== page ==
SINGAPORE: Oil prices rose in Asian trade Monday, boosted by robust Chinese export data and a solid US jobs report that boosted hopes for a pick-up in demand, analysts said.
US benchmark, West Texas Intermediate for July delivery, gained 20 cents to $102.86 a barrel in afternoon trade, while Brent North Sea crude for July rose eight cents to $108.69.
China’s trade surplus surged in May, official data showed Sunday, as export growth accelerated sharply while imports saw a surprise fall.
Exports from the world’s second biggest economy increased seven percent to $195.47 billion year-on-year, while imports declined 1.6 percent to $159.55 billion. This resulted in a trade surplus of $35.92 billion, up 74.9 percent year-on-year.
“The weekend report comes as a quite unexpected surprise on the upside, underpinning the demand for commodities,” Desmond Chua, an analyst at CMC Markets in Singapore, told Agence France-Presse.
In Washington on Friday the Labor Department said the US economy added a net 217,000 jobs in May, in line with expectations and marking the fourth straight month above 200,000. The figures are the latest in a string of data out of the United States indicating a recovery is well on track.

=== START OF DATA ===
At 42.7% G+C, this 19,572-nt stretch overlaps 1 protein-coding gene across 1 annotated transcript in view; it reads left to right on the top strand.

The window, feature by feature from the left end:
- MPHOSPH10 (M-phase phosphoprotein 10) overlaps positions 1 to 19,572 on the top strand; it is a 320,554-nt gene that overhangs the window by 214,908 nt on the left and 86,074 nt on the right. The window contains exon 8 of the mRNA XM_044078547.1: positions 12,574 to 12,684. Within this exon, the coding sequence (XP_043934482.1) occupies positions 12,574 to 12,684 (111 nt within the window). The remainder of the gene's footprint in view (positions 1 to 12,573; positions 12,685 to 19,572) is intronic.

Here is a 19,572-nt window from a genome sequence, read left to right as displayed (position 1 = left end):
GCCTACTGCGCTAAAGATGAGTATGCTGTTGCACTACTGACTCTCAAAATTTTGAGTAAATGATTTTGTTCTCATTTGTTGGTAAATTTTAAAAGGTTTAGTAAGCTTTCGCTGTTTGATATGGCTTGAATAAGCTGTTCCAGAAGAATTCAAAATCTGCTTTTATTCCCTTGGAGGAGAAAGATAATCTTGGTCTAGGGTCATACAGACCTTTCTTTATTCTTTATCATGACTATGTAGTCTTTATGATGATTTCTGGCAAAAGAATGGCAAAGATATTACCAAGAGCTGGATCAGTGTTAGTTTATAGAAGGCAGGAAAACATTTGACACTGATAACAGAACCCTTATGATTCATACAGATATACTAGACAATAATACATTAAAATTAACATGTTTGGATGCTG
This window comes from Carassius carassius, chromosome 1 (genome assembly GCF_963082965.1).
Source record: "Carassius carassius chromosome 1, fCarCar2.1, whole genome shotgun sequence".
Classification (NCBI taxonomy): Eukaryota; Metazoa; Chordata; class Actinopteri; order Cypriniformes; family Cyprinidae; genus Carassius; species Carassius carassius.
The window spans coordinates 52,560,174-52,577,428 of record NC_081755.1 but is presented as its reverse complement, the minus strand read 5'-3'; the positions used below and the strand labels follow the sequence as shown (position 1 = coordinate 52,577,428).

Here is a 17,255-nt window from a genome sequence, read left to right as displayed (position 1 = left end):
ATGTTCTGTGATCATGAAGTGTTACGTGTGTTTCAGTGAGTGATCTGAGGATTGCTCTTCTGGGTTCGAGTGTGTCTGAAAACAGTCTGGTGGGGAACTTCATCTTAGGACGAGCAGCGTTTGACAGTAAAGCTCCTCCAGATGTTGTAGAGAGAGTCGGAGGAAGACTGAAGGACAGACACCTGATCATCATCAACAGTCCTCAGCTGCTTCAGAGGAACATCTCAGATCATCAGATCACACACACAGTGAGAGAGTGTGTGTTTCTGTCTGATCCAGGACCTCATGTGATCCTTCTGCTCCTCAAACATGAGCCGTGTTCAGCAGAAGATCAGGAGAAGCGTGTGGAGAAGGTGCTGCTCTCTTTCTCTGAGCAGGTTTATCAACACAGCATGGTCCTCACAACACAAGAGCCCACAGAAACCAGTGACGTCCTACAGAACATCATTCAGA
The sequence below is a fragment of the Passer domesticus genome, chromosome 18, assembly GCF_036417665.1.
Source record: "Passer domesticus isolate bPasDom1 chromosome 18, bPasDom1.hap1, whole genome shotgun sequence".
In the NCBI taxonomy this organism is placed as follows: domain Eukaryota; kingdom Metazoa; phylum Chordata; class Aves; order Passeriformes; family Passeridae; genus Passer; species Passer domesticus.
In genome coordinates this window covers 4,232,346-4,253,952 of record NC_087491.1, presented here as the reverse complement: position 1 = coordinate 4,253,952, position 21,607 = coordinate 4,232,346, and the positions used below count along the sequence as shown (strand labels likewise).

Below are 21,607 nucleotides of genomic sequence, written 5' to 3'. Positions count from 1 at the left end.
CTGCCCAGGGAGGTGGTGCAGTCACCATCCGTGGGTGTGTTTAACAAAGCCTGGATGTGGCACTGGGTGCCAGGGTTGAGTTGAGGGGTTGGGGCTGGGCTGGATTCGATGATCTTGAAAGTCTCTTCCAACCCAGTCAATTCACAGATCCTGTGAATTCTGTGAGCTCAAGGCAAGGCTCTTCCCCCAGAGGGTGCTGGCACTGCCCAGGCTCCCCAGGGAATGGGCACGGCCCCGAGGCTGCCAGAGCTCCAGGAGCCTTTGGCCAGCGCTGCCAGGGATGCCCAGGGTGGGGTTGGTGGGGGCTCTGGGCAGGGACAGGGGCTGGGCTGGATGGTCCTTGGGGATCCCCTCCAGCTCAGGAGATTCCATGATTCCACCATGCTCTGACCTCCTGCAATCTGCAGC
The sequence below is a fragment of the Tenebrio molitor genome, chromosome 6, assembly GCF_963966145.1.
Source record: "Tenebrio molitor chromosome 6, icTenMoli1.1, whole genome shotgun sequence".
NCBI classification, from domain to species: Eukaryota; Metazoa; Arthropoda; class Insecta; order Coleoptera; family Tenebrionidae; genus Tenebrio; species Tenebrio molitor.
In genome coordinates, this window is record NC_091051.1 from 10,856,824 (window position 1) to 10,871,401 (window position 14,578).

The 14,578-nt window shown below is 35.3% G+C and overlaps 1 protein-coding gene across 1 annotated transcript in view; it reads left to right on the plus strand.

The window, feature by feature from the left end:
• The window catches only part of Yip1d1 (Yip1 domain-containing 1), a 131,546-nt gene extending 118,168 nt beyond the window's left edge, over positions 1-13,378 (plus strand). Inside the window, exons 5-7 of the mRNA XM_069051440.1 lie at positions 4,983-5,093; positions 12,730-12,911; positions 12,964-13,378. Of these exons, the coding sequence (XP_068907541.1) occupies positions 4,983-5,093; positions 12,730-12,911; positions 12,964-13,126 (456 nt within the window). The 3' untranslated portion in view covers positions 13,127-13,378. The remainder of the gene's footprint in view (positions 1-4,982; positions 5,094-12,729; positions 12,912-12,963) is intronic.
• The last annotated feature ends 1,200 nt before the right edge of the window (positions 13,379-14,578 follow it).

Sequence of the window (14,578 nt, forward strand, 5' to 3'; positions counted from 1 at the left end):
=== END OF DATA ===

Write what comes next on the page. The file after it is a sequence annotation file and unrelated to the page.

China and the United States are the world’s biggest energy users and any sign of improvement in their economies lifts expectations of a rise in demand for oil.
Investors are keeping an eye on Ukraine after its new Western-friendly President Petro Poroshenko vowed to end the fighting with pro-Russia separatist rebels in the east.
Investors fear a full-blown conflict in the former Soviet state, a conduit for a quarter of European gas imports from Russia, will disrupt supplies and send energy prices soaring.